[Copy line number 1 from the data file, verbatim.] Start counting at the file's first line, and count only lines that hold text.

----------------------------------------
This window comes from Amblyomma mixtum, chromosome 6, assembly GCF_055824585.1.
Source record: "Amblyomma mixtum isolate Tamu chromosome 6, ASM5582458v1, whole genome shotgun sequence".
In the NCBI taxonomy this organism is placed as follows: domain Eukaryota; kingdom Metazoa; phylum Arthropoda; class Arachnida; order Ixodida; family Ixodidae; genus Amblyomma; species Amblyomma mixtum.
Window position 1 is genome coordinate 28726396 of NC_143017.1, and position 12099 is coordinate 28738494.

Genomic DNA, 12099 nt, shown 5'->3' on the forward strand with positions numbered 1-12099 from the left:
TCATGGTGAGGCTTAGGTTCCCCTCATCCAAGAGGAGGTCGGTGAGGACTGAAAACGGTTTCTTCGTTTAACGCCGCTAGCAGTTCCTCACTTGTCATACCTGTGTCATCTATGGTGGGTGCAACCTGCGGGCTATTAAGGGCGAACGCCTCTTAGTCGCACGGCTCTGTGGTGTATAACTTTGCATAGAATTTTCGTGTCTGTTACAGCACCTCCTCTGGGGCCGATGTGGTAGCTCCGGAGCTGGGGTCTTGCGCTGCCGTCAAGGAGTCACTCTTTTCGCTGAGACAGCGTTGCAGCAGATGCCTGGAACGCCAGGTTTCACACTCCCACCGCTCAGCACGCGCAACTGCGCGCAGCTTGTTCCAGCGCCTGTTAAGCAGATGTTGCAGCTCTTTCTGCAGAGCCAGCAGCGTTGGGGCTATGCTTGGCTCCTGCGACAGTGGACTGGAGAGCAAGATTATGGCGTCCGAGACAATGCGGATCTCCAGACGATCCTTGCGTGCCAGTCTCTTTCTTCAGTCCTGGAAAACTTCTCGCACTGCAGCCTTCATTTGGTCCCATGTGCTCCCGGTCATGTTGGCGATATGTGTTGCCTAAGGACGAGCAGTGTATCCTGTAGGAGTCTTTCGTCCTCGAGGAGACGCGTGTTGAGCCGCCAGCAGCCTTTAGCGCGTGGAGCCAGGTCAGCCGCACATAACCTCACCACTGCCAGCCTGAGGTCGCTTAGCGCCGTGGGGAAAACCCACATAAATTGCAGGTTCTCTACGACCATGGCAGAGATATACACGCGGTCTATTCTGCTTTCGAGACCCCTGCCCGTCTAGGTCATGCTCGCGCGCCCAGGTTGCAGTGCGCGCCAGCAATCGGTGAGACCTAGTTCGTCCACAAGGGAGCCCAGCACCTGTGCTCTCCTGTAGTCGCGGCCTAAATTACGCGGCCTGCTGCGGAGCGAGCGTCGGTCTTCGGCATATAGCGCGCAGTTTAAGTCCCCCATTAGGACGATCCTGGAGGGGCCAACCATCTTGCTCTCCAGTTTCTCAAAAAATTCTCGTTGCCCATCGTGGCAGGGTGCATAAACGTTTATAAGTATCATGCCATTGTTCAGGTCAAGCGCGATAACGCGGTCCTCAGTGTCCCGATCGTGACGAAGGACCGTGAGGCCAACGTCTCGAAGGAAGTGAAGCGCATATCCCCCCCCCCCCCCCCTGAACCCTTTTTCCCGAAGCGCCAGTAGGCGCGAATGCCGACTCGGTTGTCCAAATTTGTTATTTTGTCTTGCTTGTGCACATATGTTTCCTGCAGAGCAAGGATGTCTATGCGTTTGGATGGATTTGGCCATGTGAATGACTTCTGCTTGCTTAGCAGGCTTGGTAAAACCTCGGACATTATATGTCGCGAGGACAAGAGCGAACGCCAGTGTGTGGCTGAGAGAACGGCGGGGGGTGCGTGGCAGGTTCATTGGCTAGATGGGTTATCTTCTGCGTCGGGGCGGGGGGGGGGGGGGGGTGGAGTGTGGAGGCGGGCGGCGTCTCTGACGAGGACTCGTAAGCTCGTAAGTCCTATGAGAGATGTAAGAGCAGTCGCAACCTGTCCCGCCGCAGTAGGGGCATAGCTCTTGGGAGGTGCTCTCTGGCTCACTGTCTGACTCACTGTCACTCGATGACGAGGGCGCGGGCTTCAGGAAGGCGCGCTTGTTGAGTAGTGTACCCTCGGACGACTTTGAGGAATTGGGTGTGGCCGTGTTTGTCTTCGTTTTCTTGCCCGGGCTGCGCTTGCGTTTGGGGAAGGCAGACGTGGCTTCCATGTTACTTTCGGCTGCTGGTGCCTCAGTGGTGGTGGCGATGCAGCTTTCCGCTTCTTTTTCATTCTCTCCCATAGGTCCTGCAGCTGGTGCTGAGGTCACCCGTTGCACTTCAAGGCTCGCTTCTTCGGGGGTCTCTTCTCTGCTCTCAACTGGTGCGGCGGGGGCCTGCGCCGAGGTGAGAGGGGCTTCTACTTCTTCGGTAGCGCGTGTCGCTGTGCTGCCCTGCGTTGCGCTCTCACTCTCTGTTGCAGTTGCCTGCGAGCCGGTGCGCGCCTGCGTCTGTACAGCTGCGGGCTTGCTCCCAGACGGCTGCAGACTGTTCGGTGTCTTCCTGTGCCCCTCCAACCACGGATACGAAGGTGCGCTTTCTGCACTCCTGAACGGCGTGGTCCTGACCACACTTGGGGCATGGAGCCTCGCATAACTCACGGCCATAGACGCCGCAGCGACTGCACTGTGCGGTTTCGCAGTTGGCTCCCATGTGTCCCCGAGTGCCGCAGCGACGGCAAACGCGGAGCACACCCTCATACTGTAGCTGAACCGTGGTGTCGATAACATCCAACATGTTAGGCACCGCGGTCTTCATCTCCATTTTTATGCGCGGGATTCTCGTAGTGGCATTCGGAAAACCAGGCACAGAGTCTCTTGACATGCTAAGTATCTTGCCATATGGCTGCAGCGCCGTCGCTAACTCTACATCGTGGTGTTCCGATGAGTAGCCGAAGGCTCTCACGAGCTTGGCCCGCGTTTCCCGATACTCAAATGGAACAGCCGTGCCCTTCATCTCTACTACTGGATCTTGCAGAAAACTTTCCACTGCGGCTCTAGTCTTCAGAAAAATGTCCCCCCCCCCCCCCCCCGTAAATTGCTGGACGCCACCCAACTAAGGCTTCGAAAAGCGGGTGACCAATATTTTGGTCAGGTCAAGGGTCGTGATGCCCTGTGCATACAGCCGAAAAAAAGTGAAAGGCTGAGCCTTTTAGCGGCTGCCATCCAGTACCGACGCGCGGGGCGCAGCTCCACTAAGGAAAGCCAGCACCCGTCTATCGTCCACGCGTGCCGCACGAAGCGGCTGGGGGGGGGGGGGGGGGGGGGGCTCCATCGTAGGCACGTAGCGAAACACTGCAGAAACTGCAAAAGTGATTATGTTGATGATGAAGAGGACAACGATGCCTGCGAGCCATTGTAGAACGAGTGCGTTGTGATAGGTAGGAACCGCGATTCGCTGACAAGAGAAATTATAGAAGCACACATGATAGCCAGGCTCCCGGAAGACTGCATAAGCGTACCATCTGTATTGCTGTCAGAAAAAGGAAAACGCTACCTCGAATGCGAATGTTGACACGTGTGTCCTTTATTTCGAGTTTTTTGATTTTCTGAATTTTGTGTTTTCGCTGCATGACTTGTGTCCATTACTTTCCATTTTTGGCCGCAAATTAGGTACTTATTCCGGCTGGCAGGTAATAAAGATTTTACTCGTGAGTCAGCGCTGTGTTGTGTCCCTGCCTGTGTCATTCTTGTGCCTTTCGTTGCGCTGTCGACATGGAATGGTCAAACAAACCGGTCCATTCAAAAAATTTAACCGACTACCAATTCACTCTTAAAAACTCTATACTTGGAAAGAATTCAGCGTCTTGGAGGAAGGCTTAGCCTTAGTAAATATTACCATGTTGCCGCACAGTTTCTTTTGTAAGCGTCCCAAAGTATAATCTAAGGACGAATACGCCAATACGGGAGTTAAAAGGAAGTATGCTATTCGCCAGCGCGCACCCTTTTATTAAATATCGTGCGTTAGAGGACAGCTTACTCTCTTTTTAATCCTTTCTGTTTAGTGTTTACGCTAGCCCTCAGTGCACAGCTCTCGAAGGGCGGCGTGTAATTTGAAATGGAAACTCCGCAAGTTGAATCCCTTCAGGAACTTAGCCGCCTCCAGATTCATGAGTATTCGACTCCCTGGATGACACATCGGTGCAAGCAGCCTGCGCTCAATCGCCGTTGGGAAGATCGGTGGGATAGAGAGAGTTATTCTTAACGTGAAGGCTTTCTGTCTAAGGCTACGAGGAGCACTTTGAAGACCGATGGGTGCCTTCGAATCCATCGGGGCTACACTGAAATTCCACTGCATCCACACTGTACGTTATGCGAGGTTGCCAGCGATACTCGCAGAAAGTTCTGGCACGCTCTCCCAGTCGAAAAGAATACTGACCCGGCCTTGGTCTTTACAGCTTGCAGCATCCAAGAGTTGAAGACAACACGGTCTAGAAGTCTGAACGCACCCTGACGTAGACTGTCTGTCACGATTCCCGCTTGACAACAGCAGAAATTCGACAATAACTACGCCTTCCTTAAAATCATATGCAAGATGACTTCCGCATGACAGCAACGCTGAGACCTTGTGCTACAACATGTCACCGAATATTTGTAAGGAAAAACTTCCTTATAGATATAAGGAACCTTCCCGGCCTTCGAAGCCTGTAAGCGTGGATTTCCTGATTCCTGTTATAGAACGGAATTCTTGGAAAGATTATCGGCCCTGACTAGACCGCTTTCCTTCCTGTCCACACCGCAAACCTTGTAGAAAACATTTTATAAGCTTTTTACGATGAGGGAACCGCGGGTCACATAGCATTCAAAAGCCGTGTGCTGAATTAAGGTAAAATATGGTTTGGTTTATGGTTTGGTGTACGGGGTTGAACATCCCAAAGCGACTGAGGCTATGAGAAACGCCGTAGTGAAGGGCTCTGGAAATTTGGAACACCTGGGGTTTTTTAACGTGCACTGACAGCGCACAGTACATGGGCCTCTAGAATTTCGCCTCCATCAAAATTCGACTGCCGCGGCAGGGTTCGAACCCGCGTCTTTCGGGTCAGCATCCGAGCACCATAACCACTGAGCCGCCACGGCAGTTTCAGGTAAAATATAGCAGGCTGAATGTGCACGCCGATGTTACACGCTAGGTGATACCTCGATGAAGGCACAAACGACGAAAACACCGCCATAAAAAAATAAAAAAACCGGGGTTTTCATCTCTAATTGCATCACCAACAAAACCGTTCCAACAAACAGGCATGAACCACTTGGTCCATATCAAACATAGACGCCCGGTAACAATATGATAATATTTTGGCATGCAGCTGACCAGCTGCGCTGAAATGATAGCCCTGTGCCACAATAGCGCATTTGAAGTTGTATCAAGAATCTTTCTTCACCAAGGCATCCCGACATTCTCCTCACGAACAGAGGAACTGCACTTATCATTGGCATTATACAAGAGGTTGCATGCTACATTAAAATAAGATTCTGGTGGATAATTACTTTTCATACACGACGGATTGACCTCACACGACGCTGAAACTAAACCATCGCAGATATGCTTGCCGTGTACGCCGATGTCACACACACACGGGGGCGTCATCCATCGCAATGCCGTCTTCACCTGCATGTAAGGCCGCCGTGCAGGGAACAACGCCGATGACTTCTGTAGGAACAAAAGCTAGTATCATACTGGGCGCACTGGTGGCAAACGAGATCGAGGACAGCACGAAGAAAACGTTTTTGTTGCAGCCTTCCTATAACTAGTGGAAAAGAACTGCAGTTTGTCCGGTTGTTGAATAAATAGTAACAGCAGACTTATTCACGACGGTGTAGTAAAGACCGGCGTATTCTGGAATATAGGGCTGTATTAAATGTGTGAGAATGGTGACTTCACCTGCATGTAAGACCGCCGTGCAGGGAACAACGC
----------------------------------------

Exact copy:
This window comes from Amblyomma mixtum, chromosome 6, assembly GCF_055824585.1.